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Q'S REPORT 

     In May 2000, a coffee vending machine was deliberately contaminated with arsenic and many individuals became acutely ill.  After considerable but rapid consultation, the toxicology team recommended that the thirty-three patients be treated with oral dmps (100mg 3x per day with food).  All patients were given medical examinations before beginning treatment. 

     After one week of treatment, arsenic levels dropped significantly.  However, serious adverse effects became apparent.  Early adverse effects were mild rashes, treated with an antihistamine.  Shortly thereafter one patient was admitted to the hospital with generalized erythematous skin rash, edema, fever, fatigue, and ulcerations of the mouth, vagina and anus.  Treatment for the remaining patients was immediately halted.

     During the following two weeks eight patients developed erythema multiform.  Four patients required hospitalization.  Two were conclusively diagnosed with Stevens-Johnson Syndrome.  One developed bullous lesion on the upper extremities.  The other had limited rash lesions but severe ulcerations of all mucous membranes.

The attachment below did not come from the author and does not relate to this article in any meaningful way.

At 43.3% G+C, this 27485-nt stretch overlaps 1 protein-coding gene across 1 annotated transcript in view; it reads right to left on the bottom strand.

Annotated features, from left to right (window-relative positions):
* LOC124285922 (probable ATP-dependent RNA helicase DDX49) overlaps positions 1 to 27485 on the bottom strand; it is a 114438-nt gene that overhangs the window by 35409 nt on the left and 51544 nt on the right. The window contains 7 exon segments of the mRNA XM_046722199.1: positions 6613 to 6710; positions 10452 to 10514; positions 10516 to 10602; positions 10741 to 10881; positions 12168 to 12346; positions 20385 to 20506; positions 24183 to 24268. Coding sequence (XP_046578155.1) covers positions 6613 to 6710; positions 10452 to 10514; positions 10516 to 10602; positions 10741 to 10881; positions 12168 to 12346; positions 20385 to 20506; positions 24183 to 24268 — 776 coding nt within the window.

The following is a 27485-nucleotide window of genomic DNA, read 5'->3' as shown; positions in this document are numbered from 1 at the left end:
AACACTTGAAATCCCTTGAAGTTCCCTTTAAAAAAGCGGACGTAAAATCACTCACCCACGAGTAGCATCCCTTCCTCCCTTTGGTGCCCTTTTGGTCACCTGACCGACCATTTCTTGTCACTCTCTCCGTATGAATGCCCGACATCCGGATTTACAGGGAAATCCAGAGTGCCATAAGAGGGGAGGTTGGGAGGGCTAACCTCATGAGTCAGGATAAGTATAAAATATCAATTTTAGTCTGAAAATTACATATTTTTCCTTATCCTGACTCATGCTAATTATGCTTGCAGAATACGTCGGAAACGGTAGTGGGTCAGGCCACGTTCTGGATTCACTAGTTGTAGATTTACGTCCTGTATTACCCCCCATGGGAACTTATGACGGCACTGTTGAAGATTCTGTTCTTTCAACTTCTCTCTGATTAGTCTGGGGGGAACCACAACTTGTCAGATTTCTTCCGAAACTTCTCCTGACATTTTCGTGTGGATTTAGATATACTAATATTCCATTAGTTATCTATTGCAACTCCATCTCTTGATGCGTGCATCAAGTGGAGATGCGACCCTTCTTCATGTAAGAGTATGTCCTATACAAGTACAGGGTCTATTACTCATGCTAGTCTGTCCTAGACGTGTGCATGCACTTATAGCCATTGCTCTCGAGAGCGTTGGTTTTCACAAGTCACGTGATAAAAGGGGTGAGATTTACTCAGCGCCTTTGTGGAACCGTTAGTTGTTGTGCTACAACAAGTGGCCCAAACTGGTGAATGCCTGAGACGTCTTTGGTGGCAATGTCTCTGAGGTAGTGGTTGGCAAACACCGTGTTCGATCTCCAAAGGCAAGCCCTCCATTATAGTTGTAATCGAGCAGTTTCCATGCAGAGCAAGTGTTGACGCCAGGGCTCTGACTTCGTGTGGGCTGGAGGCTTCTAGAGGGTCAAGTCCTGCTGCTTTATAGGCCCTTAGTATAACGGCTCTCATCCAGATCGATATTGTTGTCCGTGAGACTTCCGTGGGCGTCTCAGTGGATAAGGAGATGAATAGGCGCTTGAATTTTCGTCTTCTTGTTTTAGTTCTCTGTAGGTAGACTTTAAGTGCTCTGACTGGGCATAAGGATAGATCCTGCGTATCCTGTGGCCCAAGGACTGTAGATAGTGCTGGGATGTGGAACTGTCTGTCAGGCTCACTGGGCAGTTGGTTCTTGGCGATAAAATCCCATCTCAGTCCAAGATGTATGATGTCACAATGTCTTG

In all, eight of the thirty-three patients (24%) required medical attention due to the adverse effects of the dmps.  Four patients required hospitalization (12%), with two suffering from Stevens-Johnson syndrome.

     (A supplemental oral report indicated that other patients treated with dmps suffered with fever, some nausea and gastric problems, blurred vision, and urinary and vaginal infections.  Many employees were prevented from working during this time.)

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